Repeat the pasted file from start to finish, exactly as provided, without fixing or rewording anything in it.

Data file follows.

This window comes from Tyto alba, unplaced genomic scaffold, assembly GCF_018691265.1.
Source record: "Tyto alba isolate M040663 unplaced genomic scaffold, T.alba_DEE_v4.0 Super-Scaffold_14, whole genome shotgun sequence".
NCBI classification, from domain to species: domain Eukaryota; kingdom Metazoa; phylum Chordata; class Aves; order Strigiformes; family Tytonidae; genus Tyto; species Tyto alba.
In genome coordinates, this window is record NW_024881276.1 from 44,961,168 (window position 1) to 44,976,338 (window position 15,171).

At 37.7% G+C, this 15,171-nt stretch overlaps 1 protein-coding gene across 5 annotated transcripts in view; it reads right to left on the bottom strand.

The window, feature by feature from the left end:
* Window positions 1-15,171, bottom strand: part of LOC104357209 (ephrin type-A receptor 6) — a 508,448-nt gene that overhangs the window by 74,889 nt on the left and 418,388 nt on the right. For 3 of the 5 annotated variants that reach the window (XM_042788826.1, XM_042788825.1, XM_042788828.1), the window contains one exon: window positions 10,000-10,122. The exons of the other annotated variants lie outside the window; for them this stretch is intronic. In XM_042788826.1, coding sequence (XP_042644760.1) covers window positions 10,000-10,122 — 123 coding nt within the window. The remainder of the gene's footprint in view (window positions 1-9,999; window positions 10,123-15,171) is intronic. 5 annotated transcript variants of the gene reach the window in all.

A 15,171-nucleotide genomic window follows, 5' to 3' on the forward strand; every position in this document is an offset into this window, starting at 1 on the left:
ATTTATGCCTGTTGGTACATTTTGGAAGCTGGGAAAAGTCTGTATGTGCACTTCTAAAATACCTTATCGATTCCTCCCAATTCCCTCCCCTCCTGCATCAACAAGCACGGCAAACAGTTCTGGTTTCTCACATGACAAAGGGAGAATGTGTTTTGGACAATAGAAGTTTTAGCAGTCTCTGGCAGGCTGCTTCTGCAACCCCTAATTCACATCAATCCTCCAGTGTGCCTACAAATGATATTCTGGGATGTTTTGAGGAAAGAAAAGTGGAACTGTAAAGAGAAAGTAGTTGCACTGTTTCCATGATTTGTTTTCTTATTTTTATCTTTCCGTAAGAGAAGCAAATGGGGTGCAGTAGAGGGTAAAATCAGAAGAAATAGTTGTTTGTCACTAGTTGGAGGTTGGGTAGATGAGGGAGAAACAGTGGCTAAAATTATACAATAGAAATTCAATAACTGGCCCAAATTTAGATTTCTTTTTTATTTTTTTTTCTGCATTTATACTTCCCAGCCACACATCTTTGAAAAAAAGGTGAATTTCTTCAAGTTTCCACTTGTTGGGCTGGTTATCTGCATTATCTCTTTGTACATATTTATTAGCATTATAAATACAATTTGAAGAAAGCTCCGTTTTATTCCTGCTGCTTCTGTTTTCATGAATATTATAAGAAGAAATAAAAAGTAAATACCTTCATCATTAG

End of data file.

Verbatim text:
This window comes from Tyto alba, unplaced genomic scaffold, assembly GCF_018691265.1.
Source record: "Tyto alba isolate M040663 unplaced genomic scaffold, T.alba_DEE_v4.0 Super-Scaffold_14, whole genome shotgun sequence".
NCBI classification, from domain to species: domain Eukaryota; kingdom Metazoa; phylum Chordata; class Aves; order Strigiformes; family Tytonidae; genus Tyto; species Tyto alba.
In genome coordinates, this window is record NW_024881276.1 from 44,961,168 (window position 1) to 44,976,338 (window position 15,171).

At 37.7% G+C, this 15,171-nt stretch overlaps 1 protein-coding gene across 5 annotated transcripts in view; it reads right to left on the bottom strand.

The window, feature by feature from the left end:
* Window positions 1-15,171, bottom strand: part of LOC104357209 (ephrin type-A receptor 6) — a 508,448-nt gene that overhangs the window by 74,889 nt on the left and 418,388 nt on the right. For 3 of the 5 annotated variants that reach the window (XM_042788826.1, XM_042788825.1, XM_042788828.1), the window contains one exon: window positions 10,000-10,122. The exons of the other annotated variants lie outside the window; for them this stretch is intronic. In XM_042788826.1, coding sequence (XP_042644760.1) covers window positions 10,000-10,122 — 123 coding nt within the window. The remainder of the gene's footprint in view (window positions 1-9,999; window positions 10,123-15,171) is intronic. 5 annotated transcript variants of the gene reach the window in all.

A 15,171-nucleotide genomic window follows, 5' to 3' on the forward strand; every position in this document is an offset into this window, starting at 1 on the left:
ATTTATGCCTGTTGGTACATTTTGGAAGCTGGGAAAAGTCTGTATGTGCACTTCTAAAATACCTTATCGATTCCTCCCAATTCCCTCCCCTCCTGCATCAACAAGCACGGCAAACAGTTCTGGTTTCTCACATGACAAAGGGAGAATGTGTTTTGGACAATAGAAGTTTTAGCAGTCTCTGGCAGGCTGCTTCTGCAACCCCTAATTCACATCAATCCTCCAGTGTGCCTACAAATGATATTCTGGGATGTTTTGAGGAAAGAAAAGTGGAACTGTAAAGAGAAAGTAGTTGCACTGTTTCCATGATTTGTTTTCTTATTTTTATCTTTCCGTAAGAGAAGCAAATGGGGTGCAGTAGAGGGTAAAATCAGAAGAAATAGTTGTTTGTCACTAGTTGGAGGTTGGGTAGATGAGGGAGAAACAGTGGCTAAAATTATACAATAGAAATTCAATAACTGGCCCAAATTTAGATTTCTTTTTTATTTTTTTTTCTGCATTTATACTTCCCAGCCACACATCTTTGAAAAAAAGGTGAATTTCTTCAAGTTTCCACTTGTTGGGCTGGTTATCTGCATTATCTCTTTGTACATATTTATTAGCATTATAAATACAATTTGAAGAAAGCTCCGTTTTATTCCTGCTGCTTCTGTTTTCATGAATATTATAAGAAGAAATAAAAAGTAAATACCTTCATCATTAG